Hawaiian Mission Houses Historic Site and Archives (Mission Houses) collaborated with Awaiaulu Foundation to digitize, transcribe, translate and annotate over 200-letters written by 33-Chiefs.
The letters, written between 1823 and 1887, are assembled from three different collections: the ABCFM Collection held by Harvard’s Houghton Library, the HEA Collection of the Hawaii Conference-United Church of Christ and the Hawaiian Mission Children’s Society.
These letters provide insight into what the Ali‘i (Chiefs) were doing and thinking at the time, as well as demonstrate the close working relationship and collaboration between the aliʻi and the missionaries.
In this letter, Gideon Laʻanui writes to Mr. and Mrs. Ruggles regarding cloth, expressing his affection to people there, and promoting faith in God.
The letter is addressed to Keiki. This is a name of endearment for Mr. Samuel Ruggles who arrived with the first company of missionaries.
Gideon Peleiōhōlani Laʻanui born in 1797, was a native of Waimea, Hawaiʻi who was partly raised in the court of Kamehameha I, and married Nāmāhana, a sister of Kaʻahumanu. After the arrival of the missionaries, he was an early convert and became an active member of the church, living in Waialua.
“May 29, 1827 Oahu”
“Greetings to you, Mr. and Mrs. Ruggles, and to all your retainers, as well as Kamahiainui and Haole.”
“Great affection to you all; may we all be saved through Jesus.”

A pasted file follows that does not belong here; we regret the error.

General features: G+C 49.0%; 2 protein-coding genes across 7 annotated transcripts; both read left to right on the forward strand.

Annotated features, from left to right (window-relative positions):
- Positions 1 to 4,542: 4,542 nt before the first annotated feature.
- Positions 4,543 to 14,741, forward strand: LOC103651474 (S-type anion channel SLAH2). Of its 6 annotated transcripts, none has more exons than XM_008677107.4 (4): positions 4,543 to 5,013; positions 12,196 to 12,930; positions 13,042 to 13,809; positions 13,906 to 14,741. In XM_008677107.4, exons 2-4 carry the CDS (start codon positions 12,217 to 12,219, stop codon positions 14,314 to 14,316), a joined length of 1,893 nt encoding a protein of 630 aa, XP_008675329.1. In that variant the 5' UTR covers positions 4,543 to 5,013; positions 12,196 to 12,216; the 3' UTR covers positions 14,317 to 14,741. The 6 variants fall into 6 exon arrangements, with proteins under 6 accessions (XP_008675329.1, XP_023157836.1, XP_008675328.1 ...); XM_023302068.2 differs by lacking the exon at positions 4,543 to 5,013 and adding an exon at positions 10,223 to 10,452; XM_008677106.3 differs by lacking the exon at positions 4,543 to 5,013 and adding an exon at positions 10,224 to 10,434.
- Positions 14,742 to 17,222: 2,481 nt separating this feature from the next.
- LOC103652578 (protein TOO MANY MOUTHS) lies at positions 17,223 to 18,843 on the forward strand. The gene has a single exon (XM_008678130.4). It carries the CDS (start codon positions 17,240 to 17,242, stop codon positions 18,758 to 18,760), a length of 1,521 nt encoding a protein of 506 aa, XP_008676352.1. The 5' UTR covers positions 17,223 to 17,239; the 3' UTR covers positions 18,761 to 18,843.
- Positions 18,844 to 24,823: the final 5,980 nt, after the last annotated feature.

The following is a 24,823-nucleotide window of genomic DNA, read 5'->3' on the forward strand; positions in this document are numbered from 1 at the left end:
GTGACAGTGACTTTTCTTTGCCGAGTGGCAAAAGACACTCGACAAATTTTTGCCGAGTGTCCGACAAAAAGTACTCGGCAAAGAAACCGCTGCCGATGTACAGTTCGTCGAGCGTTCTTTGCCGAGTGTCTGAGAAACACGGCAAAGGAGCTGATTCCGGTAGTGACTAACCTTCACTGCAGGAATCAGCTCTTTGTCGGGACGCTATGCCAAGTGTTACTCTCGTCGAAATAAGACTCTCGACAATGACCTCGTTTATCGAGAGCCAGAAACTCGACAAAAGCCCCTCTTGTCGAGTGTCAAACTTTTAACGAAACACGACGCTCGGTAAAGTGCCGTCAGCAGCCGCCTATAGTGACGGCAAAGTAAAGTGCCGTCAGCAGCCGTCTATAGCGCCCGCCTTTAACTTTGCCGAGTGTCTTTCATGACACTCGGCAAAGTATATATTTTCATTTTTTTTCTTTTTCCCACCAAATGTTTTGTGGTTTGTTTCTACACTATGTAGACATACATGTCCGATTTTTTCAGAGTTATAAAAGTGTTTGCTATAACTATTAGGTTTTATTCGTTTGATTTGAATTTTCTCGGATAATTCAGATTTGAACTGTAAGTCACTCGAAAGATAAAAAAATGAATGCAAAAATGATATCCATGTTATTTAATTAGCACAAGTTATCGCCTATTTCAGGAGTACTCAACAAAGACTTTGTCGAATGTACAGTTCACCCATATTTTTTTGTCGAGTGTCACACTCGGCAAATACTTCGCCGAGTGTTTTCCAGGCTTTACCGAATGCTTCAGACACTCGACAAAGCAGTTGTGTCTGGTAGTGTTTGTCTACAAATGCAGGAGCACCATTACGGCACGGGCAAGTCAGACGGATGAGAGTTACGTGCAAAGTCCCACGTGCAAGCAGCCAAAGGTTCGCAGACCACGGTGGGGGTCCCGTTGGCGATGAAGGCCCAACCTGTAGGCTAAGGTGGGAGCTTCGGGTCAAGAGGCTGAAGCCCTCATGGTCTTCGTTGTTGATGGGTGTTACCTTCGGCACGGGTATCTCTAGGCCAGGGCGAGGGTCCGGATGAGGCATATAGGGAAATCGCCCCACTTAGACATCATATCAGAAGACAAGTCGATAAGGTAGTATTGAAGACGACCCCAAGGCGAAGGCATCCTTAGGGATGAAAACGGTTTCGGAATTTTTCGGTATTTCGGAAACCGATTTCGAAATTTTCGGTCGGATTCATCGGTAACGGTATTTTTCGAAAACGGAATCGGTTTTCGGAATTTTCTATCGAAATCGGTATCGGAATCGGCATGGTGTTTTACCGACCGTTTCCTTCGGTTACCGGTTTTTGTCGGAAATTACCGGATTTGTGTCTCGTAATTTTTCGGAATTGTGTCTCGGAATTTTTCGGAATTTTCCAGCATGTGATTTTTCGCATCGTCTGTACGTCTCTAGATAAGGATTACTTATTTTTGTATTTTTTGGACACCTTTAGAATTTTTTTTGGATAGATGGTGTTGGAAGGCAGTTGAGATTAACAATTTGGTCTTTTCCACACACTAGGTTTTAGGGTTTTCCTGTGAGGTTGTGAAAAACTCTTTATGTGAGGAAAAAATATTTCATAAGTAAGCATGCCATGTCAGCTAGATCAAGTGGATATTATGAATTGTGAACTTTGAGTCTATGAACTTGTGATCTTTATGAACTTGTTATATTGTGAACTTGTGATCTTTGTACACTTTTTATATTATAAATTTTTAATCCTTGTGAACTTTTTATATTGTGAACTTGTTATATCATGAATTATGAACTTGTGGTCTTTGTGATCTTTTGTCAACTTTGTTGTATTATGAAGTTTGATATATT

“Here is my little message to you, Ruggles. Deliver my cloth. If it is with Maalo, then Kamahiainui should go get it, and once you see it, send it on one of your people’s ships, then document that and give it to Mr. Chamberlain.”
“Finished, that is all.”
“Relay my affectionate thoughts to the faithful men there and the faithful women there.”
“Let us all love God with great joy and with fear of God in our hearts for our many wrongdoings. That is my short message for you to tell them. It is done.”
“By Gideon Laanui”
Here’s a link to the original letter, its transcription, translation and annotation (scroll down):
On October 23, 1819, the Pioneer Company of American Protestant missionaries from the northeast US, led by Hiram Bingham, set sail on the Thaddeus for the Sandwich Islands (now known as Hawai‘i.) They arrived in the Islands and anchored at Kailua-Kona on April 4, 1820.
Over the course of a little over 40-years (1820-1863 – the “Missionary Period”,) about 180-men and women in twelve Companies served in Hawaiʻi to carry out the mission of the American Board of Commissioners for Foreign Missions (ABCFM) in the Hawaiian Islands.
One of the earliest efforts of the missionaries, who arrived in 1820, was the identification and selection of important communities (generally near ports and aliʻi residences) as “stations” for the regional church and school centers across the Hawaiian Islands.
Hawaiian Mission Houses’ Strategic Plan themes note that the collaboration between Native Hawaiians and American Protestant missionaries resulted in the
- The introduction of Christianity;
- The development of a written Hawaiian language and establishment of schools that resulted in widespread literacy;
- The promulgation of the concept of constitutional government;
- The combination of Hawaiian with Western medicine, and
- The evolution of a new and distinctive musical tradition (with harmony and choral singing).